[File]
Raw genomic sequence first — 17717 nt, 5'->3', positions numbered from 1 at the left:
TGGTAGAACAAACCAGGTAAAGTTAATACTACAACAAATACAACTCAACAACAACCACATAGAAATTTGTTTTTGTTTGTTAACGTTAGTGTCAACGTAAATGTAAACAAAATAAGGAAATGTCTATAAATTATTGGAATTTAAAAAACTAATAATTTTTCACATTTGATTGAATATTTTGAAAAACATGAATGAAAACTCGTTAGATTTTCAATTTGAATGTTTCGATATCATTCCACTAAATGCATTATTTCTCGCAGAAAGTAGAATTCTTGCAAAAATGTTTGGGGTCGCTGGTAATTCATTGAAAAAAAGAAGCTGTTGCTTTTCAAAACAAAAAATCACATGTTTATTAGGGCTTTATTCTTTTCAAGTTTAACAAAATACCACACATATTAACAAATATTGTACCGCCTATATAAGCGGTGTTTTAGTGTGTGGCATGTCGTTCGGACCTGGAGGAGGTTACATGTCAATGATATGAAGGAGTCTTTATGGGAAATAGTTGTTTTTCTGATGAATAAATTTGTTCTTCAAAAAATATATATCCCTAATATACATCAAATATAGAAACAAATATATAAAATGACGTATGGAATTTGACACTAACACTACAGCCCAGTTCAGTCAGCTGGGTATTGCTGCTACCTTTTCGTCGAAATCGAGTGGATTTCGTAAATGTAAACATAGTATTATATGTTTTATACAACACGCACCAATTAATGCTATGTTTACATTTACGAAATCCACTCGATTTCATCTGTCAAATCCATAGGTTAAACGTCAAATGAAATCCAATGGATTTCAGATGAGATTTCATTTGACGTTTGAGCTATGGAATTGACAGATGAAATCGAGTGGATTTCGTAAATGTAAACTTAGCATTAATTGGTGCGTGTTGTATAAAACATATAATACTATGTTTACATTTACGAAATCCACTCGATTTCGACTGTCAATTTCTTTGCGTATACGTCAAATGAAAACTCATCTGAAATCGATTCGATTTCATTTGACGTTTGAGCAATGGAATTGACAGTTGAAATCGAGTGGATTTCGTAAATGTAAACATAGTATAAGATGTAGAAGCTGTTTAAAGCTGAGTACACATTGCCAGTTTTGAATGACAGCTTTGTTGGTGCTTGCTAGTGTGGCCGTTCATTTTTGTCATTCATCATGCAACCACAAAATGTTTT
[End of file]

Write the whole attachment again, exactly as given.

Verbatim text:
Raw genomic sequence first — 17717 nt, 5'->3', positions numbered from 1 at the left:
TGGTAGAACAAACCAGGTAAAGTTAATACTACAACAAATACAACTCAACAACAACCACATAGAAATTTGTTTTTGTTTGTTAACGTTAGTGTCAACGTAAATGTAAACAAAATAAGGAAATGTCTATAAATTATTGGAATTTAAAAAACTAATAATTTTTCACATTTGATTGAATATTTTGAAAAACATGAATGAAAACTCGTTAGATTTTCAATTTGAATGTTTCGATATCATTCCACTAAATGCATTATTTCTCGCAGAAAGTAGAATTCTTGCAAAAATGTTTGGGGTCGCTGGTAATTCATTGAAAAAAAGAAGCTGTTGCTTTTCAAAACAAAAAATCACATGTTTATTAGGGCTTTATTCTTTTCAAGTTTAACAAAATACCACACATATTAACAAATATTGTACCGCCTATATAAGCGGTGTTTTAGTGTGTGGCATGTCGTTCGGACCTGGAGGAGGTTACATGTCAATGATATGAAGGAGTCTTTATGGGAAATAGTTGTTTTTCTGATGAATAAATTTGTTCTTCAAAAAATATATATCCCTAATATACATCAAATATAGAAACAAATATATAAAATGACGTATGGAATTTGACACTAACACTACAGCCCAGTTCAGTCAGCTGGGTATTGCTGCTACCTTTTCGTCGAAATCGAGTGGATTTCGTAAATGTAAACATAGTATTATATGTTTTATACAACACGCACCAATTAATGCTATGTTTACATTTACGAAATCCACTCGATTTCATCTGTCAAATCCATAGGTTAAACGTCAAATGAAATCCAATGGATTTCAGATGAGATTTCATTTGACGTTTGAGCTATGGAATTGACAGATGAAATCGAGTGGATTTCGTAAATGTAAACTTAGCATTAATTGGTGCGTGTTGTATAAAACATATAATACTATGTTTACATTTACGAAATCCACTCGATTTCGACTGTCAATTTCTTTGCGTATACGTCAAATGAAAACTCATCTGAAATCGATTCGATTTCATTTGACGTTTGAGCAATGGAATTGACAGTTGAAATCGAGTGGATTTCGTAAATGTAAACATAGTATAAGATGTAGAAGCTGTTTAAAGCTGAGTACACATTGCCAGTTTTGAATGACAGCTTTGTTGGTGCTTGCTAGTGTGGCCGTTCATTTTTGTCATTCATCATGCAACCACAAAATGTTTT